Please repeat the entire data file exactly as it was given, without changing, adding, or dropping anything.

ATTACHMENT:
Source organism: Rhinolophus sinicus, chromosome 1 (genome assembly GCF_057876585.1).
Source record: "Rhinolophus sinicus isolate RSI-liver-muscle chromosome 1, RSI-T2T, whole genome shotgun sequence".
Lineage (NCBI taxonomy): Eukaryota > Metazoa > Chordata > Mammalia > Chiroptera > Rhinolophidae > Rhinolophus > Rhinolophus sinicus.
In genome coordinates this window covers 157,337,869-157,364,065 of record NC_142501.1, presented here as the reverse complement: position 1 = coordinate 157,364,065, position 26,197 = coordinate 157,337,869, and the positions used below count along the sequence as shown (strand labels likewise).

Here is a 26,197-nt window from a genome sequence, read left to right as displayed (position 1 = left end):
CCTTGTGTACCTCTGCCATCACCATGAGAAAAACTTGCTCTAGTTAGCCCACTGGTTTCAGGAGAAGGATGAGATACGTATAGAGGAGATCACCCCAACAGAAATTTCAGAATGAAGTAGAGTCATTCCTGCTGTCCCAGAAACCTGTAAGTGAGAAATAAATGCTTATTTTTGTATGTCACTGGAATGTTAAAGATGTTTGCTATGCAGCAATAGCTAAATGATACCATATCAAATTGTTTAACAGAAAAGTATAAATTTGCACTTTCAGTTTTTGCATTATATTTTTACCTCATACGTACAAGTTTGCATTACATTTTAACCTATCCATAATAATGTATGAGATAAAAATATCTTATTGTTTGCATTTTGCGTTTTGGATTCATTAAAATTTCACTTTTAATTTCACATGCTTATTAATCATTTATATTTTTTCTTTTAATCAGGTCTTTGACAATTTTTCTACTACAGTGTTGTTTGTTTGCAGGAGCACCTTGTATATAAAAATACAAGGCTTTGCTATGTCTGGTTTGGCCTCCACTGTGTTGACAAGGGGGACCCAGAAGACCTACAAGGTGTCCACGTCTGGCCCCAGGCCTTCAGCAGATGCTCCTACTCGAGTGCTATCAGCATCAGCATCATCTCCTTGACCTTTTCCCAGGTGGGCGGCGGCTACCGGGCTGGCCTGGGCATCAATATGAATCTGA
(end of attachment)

Source organism: Rhinolophus sinicus, chromosome 1 (genome assembly GCF_057876585.1).
Source record: "Rhinolophus sinicus isolate RSI-liver-muscle chromosome 1, RSI-T2T, whole genome shotgun sequence".
Lineage (NCBI taxonomy): Eukaryota > Metazoa > Chordata > Mammalia > Chiroptera > Rhinolophidae > Rhinolophus > Rhinolophus sinicus.
In genome coordinates this window covers 157,337,869-157,364,065 of record NC_142501.1, presented here as the reverse complement: position 1 = coordinate 157,364,065, position 26,197 = coordinate 157,337,869, and the positions used below count along the sequence as shown (strand labels likewise).

Here is a 26,197-nt window from a genome sequence, read left to right as displayed (position 1 = left end):
CCTTGTGTACCTCTGCCATCACCATGAGAAAAACTTGCTCTAGTTAGCCCACTGGTTTCAGGAGAAGGATGAGATACGTATAGAGGAGATCACCCCAACAGAAATTTCAGAATGAAGTAGAGTCATTCCTGCTGTCCCAGAAACCTGTAAGTGAGAAATAAATGCTTATTTTTGTATGTCACTGGAATGTTAAAGATGTTTGCTATGCAGCAATAGCTAAATGATACCATATCAAATTGTTTAACAGAAAAGTATAAATTTGCACTTTCAGTTTTTGCATTATATTTTTACCTCATACGTACAAGTTTGCATTACATTTTAACCTATCCATAATAATGTATGAGATAAAAATATCTTATTGTTTGCATTTTGCGTTTTGGATTCATTAAAATTTCACTTTTAATTTCACATGCTTATTAATCATTTATATTTTTTCTTTTAATCAGGTCTTTGACAATTTTTCTACTACAGTGTTGTTTGTTTGCAGGAGCACCTTGTATATAAAAATACAAGGCTTTGCTATGTCTGGTTTGGCCTCCACTGTGTTGACAAGGGGGACCCAGAAGACCTACAAGGTGTCCACGTCTGGCCCCAGGCCTTCAGCAGATGCTCCTACTCGAGTGCTATCAGCATCAGCATCATCTCCTTGACCTTTTCCCAGGTGGGCGGCGGCTACCGGGCTGGCCTGGGCATCAATATGAATCTGA